and learn from students. Seek and value their input.
11. Incorporate educational technologies that will effectively enhance learning.
12. Self-knowledge: know what you’re teaching and why you’re teaching it.

An explicit set of principles, preferably self-derived, is key to reflective practice. Each of your principles can serve as compass, rudder and yardstick- before, during and after a teaching activity. Listening to John it was clear that this document lives for him at all of these stages and that it interacts with his model of student learning and the requirements of his own discipline of psychology. Along with other materials from the Expo, you can see the full presentation ‘Grounding teaching practice within a functional model of teaching and learning excellence’ here.

Drawing primarily on his experiences teaching statistics to psychology students – the alternate title of John’s presentation was: ‘What to do when you have to teach terrified students something they hate?’– the principles remind him of what to focus on in preparing a course; they guide him through stretches of educational ‘heavy weather’ and they describe his own criteria for his performance after an educational engagement.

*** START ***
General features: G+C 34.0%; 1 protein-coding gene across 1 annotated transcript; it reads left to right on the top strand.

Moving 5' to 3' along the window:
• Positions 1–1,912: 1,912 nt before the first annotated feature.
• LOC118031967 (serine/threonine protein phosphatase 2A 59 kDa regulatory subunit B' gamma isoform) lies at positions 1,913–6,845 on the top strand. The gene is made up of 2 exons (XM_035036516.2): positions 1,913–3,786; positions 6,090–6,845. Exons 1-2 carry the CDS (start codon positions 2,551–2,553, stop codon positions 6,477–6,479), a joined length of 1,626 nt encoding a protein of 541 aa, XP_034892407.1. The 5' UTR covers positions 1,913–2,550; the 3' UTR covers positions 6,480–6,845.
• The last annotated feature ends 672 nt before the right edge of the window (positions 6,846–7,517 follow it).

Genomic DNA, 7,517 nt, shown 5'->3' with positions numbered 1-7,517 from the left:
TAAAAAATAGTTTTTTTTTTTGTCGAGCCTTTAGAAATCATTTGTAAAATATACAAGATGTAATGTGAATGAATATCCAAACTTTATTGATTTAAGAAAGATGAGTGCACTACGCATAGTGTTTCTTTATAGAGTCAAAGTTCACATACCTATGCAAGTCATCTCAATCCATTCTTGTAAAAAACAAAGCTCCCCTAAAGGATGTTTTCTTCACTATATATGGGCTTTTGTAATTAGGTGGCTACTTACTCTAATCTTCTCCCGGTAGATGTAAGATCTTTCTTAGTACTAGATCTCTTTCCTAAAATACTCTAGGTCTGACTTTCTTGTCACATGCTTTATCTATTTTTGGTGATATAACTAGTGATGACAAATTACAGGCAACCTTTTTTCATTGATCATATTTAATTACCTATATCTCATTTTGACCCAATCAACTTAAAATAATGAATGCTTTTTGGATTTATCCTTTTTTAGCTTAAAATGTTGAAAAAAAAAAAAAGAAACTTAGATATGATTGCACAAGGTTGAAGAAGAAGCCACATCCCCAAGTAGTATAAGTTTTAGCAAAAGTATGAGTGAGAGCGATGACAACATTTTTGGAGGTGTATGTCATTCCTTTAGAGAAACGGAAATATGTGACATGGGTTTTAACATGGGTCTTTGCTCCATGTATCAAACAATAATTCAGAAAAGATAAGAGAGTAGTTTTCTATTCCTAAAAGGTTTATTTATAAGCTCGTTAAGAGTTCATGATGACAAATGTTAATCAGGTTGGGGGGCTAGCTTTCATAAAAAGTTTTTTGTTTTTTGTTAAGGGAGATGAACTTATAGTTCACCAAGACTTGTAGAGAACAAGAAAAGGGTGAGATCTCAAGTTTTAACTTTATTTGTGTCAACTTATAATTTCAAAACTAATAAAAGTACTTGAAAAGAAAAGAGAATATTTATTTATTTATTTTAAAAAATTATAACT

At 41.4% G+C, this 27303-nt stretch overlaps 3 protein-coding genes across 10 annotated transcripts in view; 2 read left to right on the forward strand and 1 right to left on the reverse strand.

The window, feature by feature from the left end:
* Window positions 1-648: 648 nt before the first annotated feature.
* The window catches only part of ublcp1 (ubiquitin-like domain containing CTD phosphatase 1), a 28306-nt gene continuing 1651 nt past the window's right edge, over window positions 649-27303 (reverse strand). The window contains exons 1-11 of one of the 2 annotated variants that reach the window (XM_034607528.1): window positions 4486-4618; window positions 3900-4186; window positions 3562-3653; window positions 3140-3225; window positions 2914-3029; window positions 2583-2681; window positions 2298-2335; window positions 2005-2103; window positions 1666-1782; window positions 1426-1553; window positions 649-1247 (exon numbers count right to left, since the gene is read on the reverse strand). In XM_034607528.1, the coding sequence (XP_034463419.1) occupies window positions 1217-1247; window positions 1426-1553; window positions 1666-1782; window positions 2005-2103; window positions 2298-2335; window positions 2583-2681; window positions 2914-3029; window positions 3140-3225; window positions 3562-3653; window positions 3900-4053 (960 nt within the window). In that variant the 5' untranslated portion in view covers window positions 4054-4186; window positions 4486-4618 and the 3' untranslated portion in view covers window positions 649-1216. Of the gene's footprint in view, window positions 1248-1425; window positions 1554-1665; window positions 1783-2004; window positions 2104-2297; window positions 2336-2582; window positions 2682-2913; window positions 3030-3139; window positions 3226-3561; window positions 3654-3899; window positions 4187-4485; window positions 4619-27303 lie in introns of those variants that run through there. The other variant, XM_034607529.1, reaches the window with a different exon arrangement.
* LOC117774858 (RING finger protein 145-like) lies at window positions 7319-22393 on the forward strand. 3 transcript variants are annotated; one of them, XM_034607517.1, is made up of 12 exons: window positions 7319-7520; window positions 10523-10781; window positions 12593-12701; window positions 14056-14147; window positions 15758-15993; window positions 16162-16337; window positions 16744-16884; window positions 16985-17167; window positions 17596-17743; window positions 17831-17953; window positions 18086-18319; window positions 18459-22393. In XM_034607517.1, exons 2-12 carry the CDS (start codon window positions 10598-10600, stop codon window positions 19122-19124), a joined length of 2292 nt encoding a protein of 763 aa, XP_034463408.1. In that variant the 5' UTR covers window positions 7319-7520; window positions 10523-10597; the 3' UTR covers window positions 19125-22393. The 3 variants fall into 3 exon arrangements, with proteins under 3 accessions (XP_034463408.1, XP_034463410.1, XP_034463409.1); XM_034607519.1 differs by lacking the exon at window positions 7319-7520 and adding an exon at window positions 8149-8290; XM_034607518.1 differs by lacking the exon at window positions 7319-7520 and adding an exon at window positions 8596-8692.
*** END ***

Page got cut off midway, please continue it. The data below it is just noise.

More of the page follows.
Do you have something similar? Have you written something recently in a PD activity, a strategy document, a teaching course assignment or a promotion application? Do you feel a strong agreement or disagreement with items on the list? John would be the last person to try and push this as something definitive or even transferable; the principles represent his conception and are the working parts of his teaching ‘mechanism’.

You will have to devise your own!

Checklist being marked off

(cc) from MorgueFile.com

But that doesn’t mean you can’t borrow or adapt from John’s or revisit an instance when you have done this thinking. I’ll be sharing my own set in an upcoming post.